For gymnast, parallel lives

Gymnastics: Elise Ray is a Columbia high school senior, but also one with Olympic dreams as one of the nation's best at her sport.

January 28, 2000|By Stan Rappaport | Stan Rappaport,SUN STAFF

Elise Ray doesn't need to get a life.

She already has two.

During the school day, Ray is a senior at Wilde Lake High School in Columbia.

For much of the rest of her time, Ray is a gymnast -- a very good gymnast.

Ray was eighth in the all-around at the 1999 world championships, the best finish by a U.S. woman since Dominique Moceanu's fifth-place standing in 1995. She is perhaps the best female gymnast in the country and considered a top medal hope in the Summer Olympics, which begin Sept. 15 in Sydney, Australia.

You need to know that about Ray, because you won't get it from her.

"If someone doesn't bring up the subject of gymnastics, she'll never talk about it," said Ray's brother, Taylor, a James Madison University sophomore. "She's modest."

Ray, who will compete tomorrow in the Aussie Haircare Gymnastics Invitational in St. Petersburg, Fla., a qualifying meet for the Feb. 26 American Cup, has managed to keep her life as normal as possible.

"Balance is very important to Elise. It's always been that way," said Linda Johnson, her longtime choreographer. "She has a keen awareness of how to maintain that balance."

Ray's gymnastics schedule is demanding. She's up at 5 a.m. every school morning except Thursday to make a 6-to-7: 30 a.m. practice. Her mother, Ellen, or father, Bill, drives her the 40 minutes to Kelli Hill's Training Center in Gaithersburg, then drops Ray back at Wilde Lake in time for class.

Ray, who will turn 18 on Feb. 6, drives herself to afternoon practices from 3 to 8 Monday through Thursday. And don't forget Saturday's practices from 7 a.m. to noon.

There also are the trips. For years, she has traveled the country (too many cities to name) and the world (China, Japan, Canada, Guatemala, to name a few).

Through it all, Ray has managed to keep perspective.

"She's accomplished a lot and doesn't act differently than anyone else," said Lucy Howey, a friend and Wilde Lake classmate. "She comes to school and wants to have a school life and school friends. She doesn't want to be known just as a gymnast."

Said Ray: "I definitely think about my gymnastics and my school being two completely different things, and I think that's one of the things that really helps me. If I have a bad day at the gym, I know I can come [to Wilde Lake], and it will be completely different. I'm just a regular student. I like that. I want that."

That's important, said Hill, Ray's coach for five years.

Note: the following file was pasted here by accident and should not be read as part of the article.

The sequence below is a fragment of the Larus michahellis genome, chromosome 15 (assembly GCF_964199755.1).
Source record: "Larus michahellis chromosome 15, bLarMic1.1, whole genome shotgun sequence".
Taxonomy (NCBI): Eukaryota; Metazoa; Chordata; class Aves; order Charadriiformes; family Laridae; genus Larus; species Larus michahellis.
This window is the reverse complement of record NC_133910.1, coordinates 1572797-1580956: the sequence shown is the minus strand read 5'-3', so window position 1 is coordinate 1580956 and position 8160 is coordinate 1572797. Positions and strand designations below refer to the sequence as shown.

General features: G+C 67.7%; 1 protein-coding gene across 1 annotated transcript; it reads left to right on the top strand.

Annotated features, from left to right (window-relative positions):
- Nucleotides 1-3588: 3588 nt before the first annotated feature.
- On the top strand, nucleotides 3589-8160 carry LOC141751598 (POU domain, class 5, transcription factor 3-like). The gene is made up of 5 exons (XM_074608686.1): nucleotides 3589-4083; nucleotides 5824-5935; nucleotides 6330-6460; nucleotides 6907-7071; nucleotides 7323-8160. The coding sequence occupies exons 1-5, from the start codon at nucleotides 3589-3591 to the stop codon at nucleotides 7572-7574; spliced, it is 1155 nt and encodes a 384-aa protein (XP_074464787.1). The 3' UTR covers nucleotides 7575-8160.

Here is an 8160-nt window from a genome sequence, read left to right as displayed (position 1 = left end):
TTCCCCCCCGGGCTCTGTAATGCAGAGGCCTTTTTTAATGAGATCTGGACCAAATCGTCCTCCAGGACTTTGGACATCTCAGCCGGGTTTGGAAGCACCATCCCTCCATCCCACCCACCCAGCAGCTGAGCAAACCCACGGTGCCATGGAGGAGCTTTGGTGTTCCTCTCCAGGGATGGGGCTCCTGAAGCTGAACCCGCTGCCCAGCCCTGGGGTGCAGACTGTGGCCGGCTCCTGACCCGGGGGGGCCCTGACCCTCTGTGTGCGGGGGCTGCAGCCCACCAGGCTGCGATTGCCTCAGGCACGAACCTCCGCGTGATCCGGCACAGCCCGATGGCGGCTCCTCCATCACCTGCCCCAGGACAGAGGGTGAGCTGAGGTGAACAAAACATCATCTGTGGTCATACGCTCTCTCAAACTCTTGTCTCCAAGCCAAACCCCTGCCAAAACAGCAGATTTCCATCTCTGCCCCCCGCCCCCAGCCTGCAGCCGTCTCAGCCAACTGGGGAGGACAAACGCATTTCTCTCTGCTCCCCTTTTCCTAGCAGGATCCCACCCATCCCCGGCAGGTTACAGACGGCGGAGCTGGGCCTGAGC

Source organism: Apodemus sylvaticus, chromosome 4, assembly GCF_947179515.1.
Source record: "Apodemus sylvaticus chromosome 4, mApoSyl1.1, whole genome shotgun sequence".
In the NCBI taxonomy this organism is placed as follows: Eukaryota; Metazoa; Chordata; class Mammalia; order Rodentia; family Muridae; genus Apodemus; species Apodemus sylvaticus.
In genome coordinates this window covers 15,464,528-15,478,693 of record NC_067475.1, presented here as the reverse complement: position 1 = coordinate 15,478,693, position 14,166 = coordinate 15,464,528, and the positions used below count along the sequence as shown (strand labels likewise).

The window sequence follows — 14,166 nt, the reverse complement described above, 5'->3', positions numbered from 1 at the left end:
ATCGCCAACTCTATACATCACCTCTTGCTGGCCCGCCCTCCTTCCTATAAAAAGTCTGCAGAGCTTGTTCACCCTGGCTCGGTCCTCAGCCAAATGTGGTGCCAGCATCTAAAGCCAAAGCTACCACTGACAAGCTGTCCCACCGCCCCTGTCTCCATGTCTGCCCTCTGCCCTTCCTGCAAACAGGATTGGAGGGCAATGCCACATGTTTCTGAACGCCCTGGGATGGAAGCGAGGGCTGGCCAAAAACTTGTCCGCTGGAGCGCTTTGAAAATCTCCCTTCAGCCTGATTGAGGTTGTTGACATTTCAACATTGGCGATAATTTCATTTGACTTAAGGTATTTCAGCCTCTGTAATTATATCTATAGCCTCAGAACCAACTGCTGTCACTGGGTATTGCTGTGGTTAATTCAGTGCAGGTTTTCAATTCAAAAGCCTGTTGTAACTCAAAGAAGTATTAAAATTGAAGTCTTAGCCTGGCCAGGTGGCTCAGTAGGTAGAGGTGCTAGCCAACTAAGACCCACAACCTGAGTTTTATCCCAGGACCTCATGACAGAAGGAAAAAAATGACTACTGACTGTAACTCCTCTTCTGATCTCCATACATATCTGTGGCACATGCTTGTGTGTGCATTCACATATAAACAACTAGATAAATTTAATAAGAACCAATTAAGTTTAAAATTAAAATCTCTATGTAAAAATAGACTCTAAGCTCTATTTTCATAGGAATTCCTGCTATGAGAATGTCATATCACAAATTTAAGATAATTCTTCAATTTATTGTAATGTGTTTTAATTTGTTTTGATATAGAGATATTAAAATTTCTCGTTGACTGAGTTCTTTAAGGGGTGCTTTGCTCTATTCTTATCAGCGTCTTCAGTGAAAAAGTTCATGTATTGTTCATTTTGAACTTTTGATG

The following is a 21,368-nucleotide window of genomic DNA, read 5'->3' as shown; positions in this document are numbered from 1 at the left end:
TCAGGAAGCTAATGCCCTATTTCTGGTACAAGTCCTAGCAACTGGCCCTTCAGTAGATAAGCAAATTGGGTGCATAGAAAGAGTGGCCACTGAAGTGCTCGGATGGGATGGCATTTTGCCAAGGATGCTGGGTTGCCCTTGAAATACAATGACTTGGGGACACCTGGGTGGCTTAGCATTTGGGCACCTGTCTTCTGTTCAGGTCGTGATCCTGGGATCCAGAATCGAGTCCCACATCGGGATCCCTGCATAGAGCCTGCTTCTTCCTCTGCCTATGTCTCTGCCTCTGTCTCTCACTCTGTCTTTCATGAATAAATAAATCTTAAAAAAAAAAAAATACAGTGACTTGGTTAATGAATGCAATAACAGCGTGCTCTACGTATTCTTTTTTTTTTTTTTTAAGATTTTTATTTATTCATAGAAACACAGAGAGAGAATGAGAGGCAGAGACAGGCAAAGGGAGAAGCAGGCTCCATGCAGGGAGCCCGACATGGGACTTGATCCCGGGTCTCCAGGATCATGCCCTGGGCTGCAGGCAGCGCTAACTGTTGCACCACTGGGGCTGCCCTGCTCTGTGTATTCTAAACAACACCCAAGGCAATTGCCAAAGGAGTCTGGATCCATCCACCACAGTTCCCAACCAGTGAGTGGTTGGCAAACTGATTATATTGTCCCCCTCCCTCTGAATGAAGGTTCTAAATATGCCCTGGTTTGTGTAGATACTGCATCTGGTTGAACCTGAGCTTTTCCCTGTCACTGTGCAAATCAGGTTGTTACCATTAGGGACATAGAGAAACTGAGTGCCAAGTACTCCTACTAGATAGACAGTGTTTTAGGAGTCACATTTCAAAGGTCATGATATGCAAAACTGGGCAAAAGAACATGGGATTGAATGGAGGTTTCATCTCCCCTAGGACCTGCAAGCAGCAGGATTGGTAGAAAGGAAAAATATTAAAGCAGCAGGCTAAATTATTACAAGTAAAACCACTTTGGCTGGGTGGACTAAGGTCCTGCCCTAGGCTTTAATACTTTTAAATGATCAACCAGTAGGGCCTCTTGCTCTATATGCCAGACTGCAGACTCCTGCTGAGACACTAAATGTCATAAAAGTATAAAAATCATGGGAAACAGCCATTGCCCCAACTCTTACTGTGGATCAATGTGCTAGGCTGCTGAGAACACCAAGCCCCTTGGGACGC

"I don't want them to look back and say they gave up their youth and teen-age years for gymnastics," said Hill, who coached 1996 Olympic gold medalist Dominique Dawes. "You can do both."

Ray's parents have driven her, but only by car.

"They've never pressured me. It's just the opposite," said Ray, who has accepted a scholarship to the University of Michigan and plans to enroll next January. "Not only do they get up at 5 a.m. to drive me to practice, they listen to me when I need to complain, and comfort me when I need to cry. And they make me laugh. They're so good about it."

Ellen Ray is a nurse and midwife for an obstetrics group in Columbia. Bill Ray is a psychotherapist for Meninger Care.

"We're pretty laid-back," said Ellen Ray. "We're incredibly proud of her, but we respect her need to have her own independence and her own life. We're here to support her -- that's our role -- and sometimes, that means not talking about gymnastics.

"She knows we're here for her, but we really try to keep a back seat. We're not in charge of this; she is. This is her dream -- her dream, her goal. That's, to us, what's most important."

There was no goal or dream when Ray began with tumbling. She was 5.

"Elise was in a Howard County Parks and Recreation tumbling class," said her mother. "I remember the teacher telling me that Elise had a lot of talent and that I should put her in gymnastics."

A year later, Ray was in her first class at Gymnastics Plus in Columbia. She later moved to Docksiders Gymnastics in Millersville and then joined Hill, who could provide her the training to compete at the international and Olympic levels.

Training at Hill's gym also gave Ray the chance to work with Dawes, who earned an Olympic bronze medal in floor exercise and a team gold at the Atlanta Games.

"I learned a lot from working out with that group," Ray said. "Dominique and I just clicked. She's a wonderful person and an incredible gymnast, and working out with her and seeing her go to the Olympics was an inspiration."

`Fluid, graceful, elegant'

Ray, who is 5 feet tall and weighs 102 pounds, is strong, flexible and athletic. She is not, however, a powerhouse gymnast.

"Most people who don't know anything about the sport are so impressed with how easy and how beautiful she makes gymnastics look," Hill said. "It's a very fluid, graceful, elegant quality that she has."

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